On Thursday, Biden told CNN’s Anderson Cooper he would defend Taiwan.
“Yes, we have a commitment to do that,” the President said, responding to a question about what the U.S. would do if China attacked the island republic.
Chen’s dismissive comment confirms that America’s deterrence of China is eroding fast.
“Biden has been anything but clear,” ABC News wrote about the President’s intentions toward Taiwan.
On the contrary, he has been crystal clear, on a number of occasions.
If there is anything unclear, it is the situation after the clarifications from Biden administration officials: Press Secretary Jen Psaki, State Department spokesperson Ned Price, and Defense Secretary Lloyd Austin. All of them walked back Biden’s statement to CNN.
“Well, there has been no shift,” Psaki told reporters on Friday.
“The President was not announcing any change in our policy nor has he made a decision to change our policy. There is no change in our policy.”
In fact, there was a change. Biden’s definitive statement was a stark departure from America’s decades-old policy of “strategic ambiguity,” the policy of telling neither Beijing nor Taipei what the U.S. would do in the case of imminent conflict.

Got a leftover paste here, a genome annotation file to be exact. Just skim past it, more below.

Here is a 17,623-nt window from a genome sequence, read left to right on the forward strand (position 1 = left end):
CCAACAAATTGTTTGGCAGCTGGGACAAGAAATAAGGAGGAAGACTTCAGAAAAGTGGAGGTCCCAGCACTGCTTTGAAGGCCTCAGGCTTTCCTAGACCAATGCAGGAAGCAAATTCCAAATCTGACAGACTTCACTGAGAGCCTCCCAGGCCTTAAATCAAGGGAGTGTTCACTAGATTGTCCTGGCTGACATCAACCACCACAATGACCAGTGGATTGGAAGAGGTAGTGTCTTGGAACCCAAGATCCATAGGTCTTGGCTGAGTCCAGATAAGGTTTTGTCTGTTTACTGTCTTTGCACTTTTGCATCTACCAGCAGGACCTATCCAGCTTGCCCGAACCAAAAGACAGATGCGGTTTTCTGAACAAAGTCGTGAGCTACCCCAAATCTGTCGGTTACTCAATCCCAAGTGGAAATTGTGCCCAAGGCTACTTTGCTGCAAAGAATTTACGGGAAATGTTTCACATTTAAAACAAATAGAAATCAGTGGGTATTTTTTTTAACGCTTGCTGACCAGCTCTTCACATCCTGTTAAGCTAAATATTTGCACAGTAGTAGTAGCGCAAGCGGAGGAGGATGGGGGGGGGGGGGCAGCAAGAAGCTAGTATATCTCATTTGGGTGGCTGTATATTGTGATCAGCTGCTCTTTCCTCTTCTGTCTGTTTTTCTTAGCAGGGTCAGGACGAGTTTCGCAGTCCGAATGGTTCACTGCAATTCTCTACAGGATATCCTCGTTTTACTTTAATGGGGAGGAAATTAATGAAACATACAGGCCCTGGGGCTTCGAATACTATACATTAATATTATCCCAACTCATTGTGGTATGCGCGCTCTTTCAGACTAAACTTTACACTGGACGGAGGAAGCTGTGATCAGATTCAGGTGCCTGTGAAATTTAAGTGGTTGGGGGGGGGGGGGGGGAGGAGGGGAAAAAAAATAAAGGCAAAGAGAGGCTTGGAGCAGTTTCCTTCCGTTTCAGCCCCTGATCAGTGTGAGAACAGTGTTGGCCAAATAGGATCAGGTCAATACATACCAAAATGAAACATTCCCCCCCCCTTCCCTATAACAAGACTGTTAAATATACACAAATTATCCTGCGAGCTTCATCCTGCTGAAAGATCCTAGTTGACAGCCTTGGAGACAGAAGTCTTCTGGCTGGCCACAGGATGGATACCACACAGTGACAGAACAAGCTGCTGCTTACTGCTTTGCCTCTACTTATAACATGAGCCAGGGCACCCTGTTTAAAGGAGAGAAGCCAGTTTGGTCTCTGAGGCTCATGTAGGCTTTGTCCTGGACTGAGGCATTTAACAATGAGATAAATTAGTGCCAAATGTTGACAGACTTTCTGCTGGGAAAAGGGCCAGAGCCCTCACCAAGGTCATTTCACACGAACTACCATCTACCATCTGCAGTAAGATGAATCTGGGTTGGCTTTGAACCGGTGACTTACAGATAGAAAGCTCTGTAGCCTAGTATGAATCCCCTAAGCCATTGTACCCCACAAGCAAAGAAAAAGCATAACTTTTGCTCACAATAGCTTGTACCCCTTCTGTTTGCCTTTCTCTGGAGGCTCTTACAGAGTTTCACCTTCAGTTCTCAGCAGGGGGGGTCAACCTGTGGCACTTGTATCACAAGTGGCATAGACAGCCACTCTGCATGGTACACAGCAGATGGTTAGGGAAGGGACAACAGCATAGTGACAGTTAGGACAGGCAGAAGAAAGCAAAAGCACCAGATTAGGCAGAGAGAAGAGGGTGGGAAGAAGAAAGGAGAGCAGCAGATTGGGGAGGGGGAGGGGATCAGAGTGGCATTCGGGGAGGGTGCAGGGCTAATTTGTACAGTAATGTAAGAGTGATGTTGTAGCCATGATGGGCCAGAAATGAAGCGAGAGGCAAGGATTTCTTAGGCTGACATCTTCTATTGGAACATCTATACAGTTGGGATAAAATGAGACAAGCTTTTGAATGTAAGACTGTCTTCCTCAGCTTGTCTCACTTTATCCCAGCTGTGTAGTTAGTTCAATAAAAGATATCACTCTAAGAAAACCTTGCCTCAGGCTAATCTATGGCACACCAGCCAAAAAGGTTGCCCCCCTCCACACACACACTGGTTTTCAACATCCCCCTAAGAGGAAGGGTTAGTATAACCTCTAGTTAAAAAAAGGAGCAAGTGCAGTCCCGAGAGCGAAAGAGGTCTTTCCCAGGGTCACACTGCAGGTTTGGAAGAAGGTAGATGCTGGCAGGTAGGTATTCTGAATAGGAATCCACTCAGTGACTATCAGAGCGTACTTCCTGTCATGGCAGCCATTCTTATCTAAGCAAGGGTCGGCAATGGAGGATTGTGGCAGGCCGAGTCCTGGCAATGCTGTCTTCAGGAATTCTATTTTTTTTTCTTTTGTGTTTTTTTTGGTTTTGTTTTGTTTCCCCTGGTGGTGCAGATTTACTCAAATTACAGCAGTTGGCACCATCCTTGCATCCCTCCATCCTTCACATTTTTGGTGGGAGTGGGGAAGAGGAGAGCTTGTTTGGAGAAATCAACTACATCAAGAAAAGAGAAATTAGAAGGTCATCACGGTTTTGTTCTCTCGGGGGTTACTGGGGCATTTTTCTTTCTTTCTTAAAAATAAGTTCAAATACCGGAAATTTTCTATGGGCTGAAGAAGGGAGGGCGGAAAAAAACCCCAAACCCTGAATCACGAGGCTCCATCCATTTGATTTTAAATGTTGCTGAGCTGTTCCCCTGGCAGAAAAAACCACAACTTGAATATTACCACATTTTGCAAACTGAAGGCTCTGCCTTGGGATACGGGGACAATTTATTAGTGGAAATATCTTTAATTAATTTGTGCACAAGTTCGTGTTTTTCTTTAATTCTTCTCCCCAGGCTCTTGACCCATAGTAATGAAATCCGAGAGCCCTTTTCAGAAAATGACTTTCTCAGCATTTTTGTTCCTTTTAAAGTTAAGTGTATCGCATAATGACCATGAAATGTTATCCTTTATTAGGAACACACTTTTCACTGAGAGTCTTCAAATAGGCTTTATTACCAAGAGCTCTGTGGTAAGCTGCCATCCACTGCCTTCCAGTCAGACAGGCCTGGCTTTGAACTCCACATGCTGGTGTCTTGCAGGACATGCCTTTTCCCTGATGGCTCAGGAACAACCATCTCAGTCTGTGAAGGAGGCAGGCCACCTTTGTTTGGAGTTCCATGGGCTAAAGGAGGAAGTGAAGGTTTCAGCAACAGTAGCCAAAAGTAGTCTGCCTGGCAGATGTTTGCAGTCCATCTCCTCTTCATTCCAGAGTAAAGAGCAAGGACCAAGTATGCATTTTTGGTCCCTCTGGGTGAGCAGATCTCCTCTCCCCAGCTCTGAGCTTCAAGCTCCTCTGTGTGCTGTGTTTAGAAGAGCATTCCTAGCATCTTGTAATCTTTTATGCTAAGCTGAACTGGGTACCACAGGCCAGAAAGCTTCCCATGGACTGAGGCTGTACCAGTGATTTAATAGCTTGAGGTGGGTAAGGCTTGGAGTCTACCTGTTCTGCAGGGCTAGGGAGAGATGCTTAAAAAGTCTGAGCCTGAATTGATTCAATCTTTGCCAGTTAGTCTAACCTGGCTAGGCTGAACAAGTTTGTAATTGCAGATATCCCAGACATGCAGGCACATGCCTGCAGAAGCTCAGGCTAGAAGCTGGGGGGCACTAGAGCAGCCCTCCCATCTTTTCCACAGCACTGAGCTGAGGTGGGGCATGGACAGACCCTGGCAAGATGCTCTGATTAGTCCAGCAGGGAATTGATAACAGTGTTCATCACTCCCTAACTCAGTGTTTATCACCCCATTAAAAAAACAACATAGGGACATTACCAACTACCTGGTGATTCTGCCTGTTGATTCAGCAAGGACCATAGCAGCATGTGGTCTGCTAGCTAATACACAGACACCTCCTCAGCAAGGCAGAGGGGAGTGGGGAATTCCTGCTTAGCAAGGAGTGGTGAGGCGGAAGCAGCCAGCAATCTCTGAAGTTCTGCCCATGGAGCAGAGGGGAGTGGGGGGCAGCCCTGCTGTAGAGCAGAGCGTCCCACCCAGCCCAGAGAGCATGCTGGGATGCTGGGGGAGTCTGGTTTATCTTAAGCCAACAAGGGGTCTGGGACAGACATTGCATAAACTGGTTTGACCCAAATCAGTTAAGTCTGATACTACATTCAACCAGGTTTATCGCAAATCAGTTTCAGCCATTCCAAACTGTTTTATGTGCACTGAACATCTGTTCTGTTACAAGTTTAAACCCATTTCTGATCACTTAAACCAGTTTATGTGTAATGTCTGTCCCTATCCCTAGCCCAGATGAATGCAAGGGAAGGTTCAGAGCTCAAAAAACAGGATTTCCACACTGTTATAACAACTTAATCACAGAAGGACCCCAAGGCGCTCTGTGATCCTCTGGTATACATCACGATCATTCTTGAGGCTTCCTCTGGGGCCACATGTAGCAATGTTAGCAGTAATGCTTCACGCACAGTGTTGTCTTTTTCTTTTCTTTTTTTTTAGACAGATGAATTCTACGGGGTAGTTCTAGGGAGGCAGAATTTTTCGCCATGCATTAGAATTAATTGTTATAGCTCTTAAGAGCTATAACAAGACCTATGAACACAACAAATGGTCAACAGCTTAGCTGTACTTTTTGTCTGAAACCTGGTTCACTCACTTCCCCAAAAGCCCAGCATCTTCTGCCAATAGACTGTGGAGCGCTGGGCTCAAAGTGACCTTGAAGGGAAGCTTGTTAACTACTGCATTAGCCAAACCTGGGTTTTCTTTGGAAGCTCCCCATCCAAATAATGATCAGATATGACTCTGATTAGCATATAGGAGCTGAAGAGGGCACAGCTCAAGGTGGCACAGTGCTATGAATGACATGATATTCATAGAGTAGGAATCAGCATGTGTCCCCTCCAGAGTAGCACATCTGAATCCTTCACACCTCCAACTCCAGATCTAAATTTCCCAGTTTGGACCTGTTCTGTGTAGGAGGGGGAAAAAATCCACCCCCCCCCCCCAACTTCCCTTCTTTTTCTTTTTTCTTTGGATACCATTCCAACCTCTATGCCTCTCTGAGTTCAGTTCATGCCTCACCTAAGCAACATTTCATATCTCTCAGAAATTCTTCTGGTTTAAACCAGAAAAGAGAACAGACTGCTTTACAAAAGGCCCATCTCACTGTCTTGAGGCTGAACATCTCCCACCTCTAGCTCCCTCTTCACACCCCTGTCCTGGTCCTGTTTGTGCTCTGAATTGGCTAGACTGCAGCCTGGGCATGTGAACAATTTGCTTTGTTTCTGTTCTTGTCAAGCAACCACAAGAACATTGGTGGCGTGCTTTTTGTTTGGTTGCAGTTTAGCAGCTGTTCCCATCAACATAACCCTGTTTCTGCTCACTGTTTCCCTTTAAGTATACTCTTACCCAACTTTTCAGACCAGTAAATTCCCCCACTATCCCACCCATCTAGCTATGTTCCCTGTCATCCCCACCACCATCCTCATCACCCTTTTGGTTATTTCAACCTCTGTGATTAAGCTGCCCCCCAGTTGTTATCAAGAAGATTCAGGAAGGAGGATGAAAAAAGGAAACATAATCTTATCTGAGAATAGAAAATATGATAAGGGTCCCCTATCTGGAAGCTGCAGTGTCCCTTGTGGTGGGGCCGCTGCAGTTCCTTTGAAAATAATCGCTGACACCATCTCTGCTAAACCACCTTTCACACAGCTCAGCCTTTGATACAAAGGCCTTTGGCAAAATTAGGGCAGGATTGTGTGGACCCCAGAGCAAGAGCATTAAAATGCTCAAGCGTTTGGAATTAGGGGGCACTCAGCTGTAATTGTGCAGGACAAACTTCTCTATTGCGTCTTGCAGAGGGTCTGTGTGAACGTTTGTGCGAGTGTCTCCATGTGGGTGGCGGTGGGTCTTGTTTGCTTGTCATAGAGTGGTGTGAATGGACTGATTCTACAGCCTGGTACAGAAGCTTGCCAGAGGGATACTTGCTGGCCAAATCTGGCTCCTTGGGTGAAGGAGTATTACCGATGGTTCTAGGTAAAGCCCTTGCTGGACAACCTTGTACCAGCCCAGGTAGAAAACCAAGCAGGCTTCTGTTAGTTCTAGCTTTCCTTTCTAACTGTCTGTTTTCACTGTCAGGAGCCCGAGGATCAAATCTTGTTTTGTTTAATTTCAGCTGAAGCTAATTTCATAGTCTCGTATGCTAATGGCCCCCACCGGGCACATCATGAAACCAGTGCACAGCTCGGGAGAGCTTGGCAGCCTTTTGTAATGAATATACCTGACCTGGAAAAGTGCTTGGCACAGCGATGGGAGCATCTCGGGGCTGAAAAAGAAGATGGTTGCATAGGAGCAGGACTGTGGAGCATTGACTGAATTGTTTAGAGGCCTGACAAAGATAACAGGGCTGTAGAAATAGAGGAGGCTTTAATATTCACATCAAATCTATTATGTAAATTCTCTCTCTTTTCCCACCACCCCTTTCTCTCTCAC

There are now two causes for concern.
First, Biden, as Commander-in-Chief, makes foreign policy. The Constitution does not give that power to Psaki, Price, or Austin. Beijing may wonder—as should Americans and others—if Biden is still in charge.
Second, the instant clarifications undermine deterrence. Biden’s statement was clear and unambiguous, a warning to Beijing. The clarifications, on the other hand, tell China the United States is not committing itself to defend Taiwan.
The walk-back statements could lead Beijing to believe there are disagreements inside the Biden administration and in a crisis, some officials would try to override the President to block an American defense of Taiwan.
In short, Chen Weihua’s insulting comments look close to the mark.
Deterrence has just had a bad day. And so has the U.S. Constitution.